The price of the stock plummeted with the FDA announcement.

Stewart has said publicly that she had standing orders to sell the stock when it dropped below $60 per share. She also said she was being targeted for an investigation because of her activities in the Democratic Party, while Republican contributors associated with a number of huge corporate scandals were not.

ImClone founder and former Stewart friend Samuel Waksal, who also sold stock before the FDA announcement, pleaded guilty last year to charges involving insider trading.

And an assistant Merrill Lynch broker, Douglas Faneuil, pleaded guilty to lying to investigators about the reasons behind Stewart's ImClone sale.

The congressmen who headed an investigation into ImClone Systems Inc. Wednesday praised the indictment of Martha Stewart.

"This action should send a sobering signal to everyone that insider trading is not a victimless crime -- no matter how significant the ill-gotten gains -- and any attempts to cover it up should be dealt with swiftly an forcefully."

The comment came from House Energy and Commerce Committee Chairman Billy Tauzin, R-La., and Oversight and Investigations Subcommittee Chairman James Greenwood, R-Pa.

"While we are making no assumptions as to her innocence or guilt, obstruction of justice -- whether it involves Congress or the Justice Department or both -- is a very serious charge which must be pursued vigorously and to the fullest extent of the law."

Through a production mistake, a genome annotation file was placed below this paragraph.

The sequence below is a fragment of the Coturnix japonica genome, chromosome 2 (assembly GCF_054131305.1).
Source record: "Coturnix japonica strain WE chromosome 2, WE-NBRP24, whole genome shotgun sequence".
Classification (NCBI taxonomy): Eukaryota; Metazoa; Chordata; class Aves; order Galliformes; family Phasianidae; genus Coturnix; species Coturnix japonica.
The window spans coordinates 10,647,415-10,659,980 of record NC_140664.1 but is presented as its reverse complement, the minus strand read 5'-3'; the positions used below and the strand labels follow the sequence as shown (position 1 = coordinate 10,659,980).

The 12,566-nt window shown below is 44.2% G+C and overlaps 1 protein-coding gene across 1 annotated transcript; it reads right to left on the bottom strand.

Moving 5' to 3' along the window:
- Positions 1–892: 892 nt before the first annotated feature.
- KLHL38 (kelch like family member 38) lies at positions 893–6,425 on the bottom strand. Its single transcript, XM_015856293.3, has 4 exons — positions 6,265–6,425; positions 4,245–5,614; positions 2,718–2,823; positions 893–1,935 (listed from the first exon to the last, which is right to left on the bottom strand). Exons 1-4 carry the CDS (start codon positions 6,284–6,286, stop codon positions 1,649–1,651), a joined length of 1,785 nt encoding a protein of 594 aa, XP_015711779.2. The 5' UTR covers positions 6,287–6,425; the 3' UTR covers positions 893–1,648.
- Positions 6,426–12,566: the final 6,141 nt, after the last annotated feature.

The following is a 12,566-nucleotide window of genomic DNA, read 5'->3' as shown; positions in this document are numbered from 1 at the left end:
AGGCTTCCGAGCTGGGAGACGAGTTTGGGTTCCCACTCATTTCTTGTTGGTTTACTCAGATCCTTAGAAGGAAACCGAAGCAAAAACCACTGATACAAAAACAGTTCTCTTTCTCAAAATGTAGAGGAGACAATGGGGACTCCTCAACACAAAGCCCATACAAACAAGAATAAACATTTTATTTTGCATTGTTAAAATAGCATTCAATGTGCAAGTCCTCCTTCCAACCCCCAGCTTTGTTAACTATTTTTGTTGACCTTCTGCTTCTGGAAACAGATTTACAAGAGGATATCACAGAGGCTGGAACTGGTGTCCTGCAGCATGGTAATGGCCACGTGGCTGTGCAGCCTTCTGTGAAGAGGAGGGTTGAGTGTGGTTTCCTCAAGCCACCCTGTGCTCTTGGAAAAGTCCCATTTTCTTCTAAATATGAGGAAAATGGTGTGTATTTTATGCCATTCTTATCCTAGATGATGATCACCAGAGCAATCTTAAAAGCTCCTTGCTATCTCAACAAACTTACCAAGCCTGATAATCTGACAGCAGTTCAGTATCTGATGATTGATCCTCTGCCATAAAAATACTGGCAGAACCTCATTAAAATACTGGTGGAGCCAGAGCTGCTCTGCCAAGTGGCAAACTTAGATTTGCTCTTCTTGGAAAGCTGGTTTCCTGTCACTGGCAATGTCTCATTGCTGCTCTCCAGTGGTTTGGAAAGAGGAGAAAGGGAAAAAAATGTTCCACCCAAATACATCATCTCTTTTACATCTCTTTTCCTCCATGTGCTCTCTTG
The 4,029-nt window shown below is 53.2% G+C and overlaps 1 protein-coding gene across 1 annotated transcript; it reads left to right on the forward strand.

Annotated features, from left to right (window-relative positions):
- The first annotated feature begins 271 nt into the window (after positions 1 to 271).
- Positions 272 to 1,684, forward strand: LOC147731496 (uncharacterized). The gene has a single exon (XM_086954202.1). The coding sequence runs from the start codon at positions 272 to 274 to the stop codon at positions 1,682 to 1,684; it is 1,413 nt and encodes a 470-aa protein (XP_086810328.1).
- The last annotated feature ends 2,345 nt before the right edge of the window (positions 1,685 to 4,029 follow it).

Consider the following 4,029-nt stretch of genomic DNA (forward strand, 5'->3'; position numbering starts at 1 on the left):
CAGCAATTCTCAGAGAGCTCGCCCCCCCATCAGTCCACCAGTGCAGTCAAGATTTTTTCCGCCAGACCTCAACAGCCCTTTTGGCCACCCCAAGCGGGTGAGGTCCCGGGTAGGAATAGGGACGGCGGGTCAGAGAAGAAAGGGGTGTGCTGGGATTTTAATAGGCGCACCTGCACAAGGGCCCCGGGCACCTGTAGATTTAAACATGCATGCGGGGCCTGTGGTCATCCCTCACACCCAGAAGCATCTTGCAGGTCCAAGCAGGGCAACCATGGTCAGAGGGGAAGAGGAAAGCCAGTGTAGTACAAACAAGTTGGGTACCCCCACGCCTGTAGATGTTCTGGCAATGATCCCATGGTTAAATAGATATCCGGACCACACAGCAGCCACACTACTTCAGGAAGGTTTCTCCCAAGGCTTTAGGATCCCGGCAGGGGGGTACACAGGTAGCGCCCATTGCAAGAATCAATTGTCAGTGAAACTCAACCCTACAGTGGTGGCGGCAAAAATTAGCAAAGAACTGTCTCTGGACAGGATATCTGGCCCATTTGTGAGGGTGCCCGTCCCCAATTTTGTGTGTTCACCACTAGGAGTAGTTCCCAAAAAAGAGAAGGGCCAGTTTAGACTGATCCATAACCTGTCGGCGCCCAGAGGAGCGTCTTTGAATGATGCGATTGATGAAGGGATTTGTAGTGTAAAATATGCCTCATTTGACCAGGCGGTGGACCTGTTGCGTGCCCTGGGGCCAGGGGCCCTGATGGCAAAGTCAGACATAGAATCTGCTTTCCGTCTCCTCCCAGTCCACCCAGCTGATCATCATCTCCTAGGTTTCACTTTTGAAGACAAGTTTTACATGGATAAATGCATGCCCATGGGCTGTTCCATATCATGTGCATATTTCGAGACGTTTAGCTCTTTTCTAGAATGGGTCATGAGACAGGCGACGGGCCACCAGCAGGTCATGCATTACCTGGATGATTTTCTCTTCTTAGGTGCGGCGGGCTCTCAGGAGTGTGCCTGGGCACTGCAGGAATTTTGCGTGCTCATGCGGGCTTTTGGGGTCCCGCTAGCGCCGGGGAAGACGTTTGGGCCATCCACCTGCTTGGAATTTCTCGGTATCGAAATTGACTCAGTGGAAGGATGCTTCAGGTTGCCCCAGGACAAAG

The Washington Post and other publications reported that Faneuil has told investigators that he told Stewart about sales of the stock by Waksal family members before she made her decision to sell the 4,000 shares.

On Thursday, U.S. Attorney Comey said Bacanovic kept his work sheet notes of consultation with Stewart on the ImClone stock, but only added the words "at 60" -- indicating a desire to sell at $60 a share -- later in a different pen with a different blue ink.

Stewart wasn't selling at a pre-arranged price, Comey said, but because "Sam Waksal was looking to drop his stock."

Bacanovic was also indicted for providing the SEC with "a bogus document," the work sheet on the consultation, Comey said.

The SEC civil complaint against Stewart and Bacanovic said the insider trading charges stemmed from Stewart's ImClone sale "after learning material, non-public information communicated from Bacanovic, who was Stewart's stockbroker at the time. Bacanovic's tip was that then-ImClone CEO Samuel Waksal and his daughter had instructed Merrill Lynch to sell all of their ImClone stock held at Merrill Lynch."

In its lawsuit, the SEC is asking for an order requiring that Stewart and Bacanovic, "jointly and severally, disgorge $45,673, representing the losses avoided by Stewart's sale of ImClone securities, and that they pay civil penalties and pre-judgment interest."

Stewart was worth hundreds of millions of dollars at the time she sold the ImClone stock, allegedly to avoid what turned out to be a $45,000 loss.

Conviction on any of the criminal counts could bring several years in prison and a heavy fine.

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Stewart and her former broker, Peter Bacanovic, on Wednesday also were charged for alleged insider trading in a civil complaint by the Securities and Exchange Commission. "I love this company, its people, and everything it stands for, and I am stepping aside as chairman...
Thursday, 05 June 2003 12:00 AM